Kyoani seems adamant to continue it’s “one-character one-episode” approach to this anime with Tamako’s sister getting some screen-time this week. What’s that you say? The little sister character of a Kyoani anime getting an entire episode devoted to her? Expectedly, this episode is going to be cute, and cute it was. Was it much more? The answer some might give you would be that Tamako Market encapsulates the essence of realistic prepubescent romance and awkwardness in this episode whilst maintaining the usual hyperbolic sense of humour. The answer I’m prepared to give you is a much simpler, “no.”.
To be fair, the focal character of this episode is by no means simple and two-dimensional. Carrying a surprising amount of life-likeness and realism to boot, Anko is no mere moe-blob. She’s derisive and sardonic but remains loveable all the while; it doesn’t take much effort to imagine Anko as a real person, the sister of some friend or classmate you’ve yet to meet. Kyoani’s commitment to realism with this character is laudable, but quite lugubriously, forgettable. I think what makes some anime characters so memorable, is not so much their designs or the situations they’re put through, but rather because of how unworldly their character is. This, of course, is not necessarily the case, your ability to sympathise with a realistic character in similar straits or the admiration that you’d find for another would quite imaginably produce a similar mnemonic result. It is, however, incredibly hard to empathise or admire a 9 year old.
With a just a little allusion to Tamako’s mother, thrown in here and there, the focus of the anime shifts inevitably the Anko and the festival. (So they’re throwing in a new event every episode as well) Although, unlike previous episodes, the camera doesn’t capture Tamako’s relationship with Anko as much, and instead pans to concentrate almost entirely on Anko’s characterisation. The anime does devote some time into making sure that the developments of previous of episodes are at least heard of: Tamako’s father has shaken off some of the intransigence for the traditional since episode 2, and Shiori’s friendship with Tamako shows. It’s welcomed that there is at least some continuity from one episode to the next, albeit only given a cursory glance.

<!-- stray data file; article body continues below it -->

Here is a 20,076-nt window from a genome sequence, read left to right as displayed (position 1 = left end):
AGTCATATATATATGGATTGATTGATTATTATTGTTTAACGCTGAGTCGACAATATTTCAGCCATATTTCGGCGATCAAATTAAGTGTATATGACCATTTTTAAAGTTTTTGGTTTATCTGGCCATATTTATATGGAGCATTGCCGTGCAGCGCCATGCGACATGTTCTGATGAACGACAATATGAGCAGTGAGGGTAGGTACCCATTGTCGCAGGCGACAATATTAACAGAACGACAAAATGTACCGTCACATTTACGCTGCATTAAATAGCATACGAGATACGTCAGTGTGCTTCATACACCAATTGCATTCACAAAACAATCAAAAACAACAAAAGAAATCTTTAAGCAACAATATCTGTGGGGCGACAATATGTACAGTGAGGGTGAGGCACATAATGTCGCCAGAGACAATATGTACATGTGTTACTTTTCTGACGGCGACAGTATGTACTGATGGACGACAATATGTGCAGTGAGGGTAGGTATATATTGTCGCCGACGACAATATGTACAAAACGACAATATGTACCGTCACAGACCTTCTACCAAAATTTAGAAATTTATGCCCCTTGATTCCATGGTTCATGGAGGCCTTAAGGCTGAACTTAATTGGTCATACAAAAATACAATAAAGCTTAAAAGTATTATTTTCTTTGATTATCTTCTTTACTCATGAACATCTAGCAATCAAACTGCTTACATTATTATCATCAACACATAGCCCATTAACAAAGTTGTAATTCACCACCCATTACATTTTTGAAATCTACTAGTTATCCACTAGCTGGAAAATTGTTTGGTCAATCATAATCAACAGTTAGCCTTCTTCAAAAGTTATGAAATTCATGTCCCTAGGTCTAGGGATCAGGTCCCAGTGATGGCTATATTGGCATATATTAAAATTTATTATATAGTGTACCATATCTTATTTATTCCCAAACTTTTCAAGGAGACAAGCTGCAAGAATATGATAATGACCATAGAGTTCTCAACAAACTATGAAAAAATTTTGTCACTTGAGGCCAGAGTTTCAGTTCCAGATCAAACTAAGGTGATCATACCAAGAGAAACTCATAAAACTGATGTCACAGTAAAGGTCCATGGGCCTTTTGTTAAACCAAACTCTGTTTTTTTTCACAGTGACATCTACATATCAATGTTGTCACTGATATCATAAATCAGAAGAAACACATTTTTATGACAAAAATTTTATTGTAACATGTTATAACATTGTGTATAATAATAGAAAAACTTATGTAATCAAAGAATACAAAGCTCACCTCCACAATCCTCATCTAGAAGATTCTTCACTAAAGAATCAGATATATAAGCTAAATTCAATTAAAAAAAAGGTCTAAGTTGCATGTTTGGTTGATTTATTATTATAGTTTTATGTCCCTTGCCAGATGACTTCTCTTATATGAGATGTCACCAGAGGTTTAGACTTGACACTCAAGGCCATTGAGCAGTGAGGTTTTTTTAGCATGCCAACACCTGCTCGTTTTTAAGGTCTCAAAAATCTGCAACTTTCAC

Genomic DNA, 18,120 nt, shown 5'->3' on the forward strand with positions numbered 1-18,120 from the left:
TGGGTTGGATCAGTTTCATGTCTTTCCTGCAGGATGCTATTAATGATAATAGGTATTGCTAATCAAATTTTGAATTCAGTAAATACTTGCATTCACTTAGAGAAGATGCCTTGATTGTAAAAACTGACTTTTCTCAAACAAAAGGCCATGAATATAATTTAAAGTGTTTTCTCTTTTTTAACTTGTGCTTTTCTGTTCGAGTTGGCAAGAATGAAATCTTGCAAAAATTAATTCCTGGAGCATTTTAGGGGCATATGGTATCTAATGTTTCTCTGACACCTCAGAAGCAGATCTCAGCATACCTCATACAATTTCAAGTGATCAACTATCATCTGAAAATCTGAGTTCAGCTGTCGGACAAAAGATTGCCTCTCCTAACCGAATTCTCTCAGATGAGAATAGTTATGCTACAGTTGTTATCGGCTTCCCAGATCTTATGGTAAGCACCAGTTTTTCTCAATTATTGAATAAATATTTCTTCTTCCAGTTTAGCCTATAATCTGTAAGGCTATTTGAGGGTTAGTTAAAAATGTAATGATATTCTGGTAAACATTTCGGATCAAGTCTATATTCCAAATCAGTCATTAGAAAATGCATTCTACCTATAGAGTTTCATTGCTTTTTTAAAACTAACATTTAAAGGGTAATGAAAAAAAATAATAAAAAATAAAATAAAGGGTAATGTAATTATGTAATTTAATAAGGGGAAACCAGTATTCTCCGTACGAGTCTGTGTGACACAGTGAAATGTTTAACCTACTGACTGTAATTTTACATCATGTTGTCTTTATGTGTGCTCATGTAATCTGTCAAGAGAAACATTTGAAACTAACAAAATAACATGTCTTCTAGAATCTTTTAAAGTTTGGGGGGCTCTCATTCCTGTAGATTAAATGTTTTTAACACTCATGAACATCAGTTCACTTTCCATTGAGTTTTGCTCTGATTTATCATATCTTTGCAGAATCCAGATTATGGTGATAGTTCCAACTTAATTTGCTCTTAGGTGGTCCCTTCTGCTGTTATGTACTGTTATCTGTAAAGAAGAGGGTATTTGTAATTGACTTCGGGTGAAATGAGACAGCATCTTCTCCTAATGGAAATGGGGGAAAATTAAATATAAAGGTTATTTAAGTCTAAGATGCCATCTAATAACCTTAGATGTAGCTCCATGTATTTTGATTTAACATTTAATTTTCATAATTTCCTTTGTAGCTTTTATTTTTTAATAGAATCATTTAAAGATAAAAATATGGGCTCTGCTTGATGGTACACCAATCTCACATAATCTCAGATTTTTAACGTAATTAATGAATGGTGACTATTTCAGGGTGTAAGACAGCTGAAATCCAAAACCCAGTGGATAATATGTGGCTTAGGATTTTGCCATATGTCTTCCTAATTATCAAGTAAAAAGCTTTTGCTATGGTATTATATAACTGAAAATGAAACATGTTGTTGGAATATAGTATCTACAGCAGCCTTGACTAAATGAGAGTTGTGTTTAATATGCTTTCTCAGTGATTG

There is a slight mini-arc that this episode delves into, that is Anko and her prospective relationship with her classmate. It’s depiction of the self-consciousness thats rife with romance is realistic to say the least. The paradoxical nature of being attracted to, and repulsed by, a person at the same time. It’s the type of thing that makes Anko go out of her way to go to the museum to be with a boy she likes, but run away the moment she sees him on the street. Or to use a more personal example, to the type of thing that turns a Japanophile into a Japanophobe the moment he steps into that glorious country. Ideas of insignificance and unworthiness are bound to arise with perceptions of another party’s seeming perfection. The sensation of nervousness and embarrassment so natural to the satisfaction’s of one infatuation, is very intelligently conveyed here.
Taking into account the rough blend of reality and fantasy that goes down one’s throat with each serving of this show, the series seems rather conflicted in the sense that some level of realism is maintained throughout, where characters behave and act as you’d expect them to, meanwhile there’s the constant interjection of Dera’s flamboyancy. And to be perfectly honest, it really isn’t hard to find the bird annoying. He’s the Jar Jar Binks of the series- a crude attempt to fashion some sort of comic relief from the unused material of a cancelled TV show for kids. He certainly stands out, I’d give him that much, and if there’s one character that anyone would remember from this show ten years down the line, it’s certainly him. The question thus posed for this character, “will we remember him fondly?” And I shall give the same answer as the word I chose to end the first paragraph with.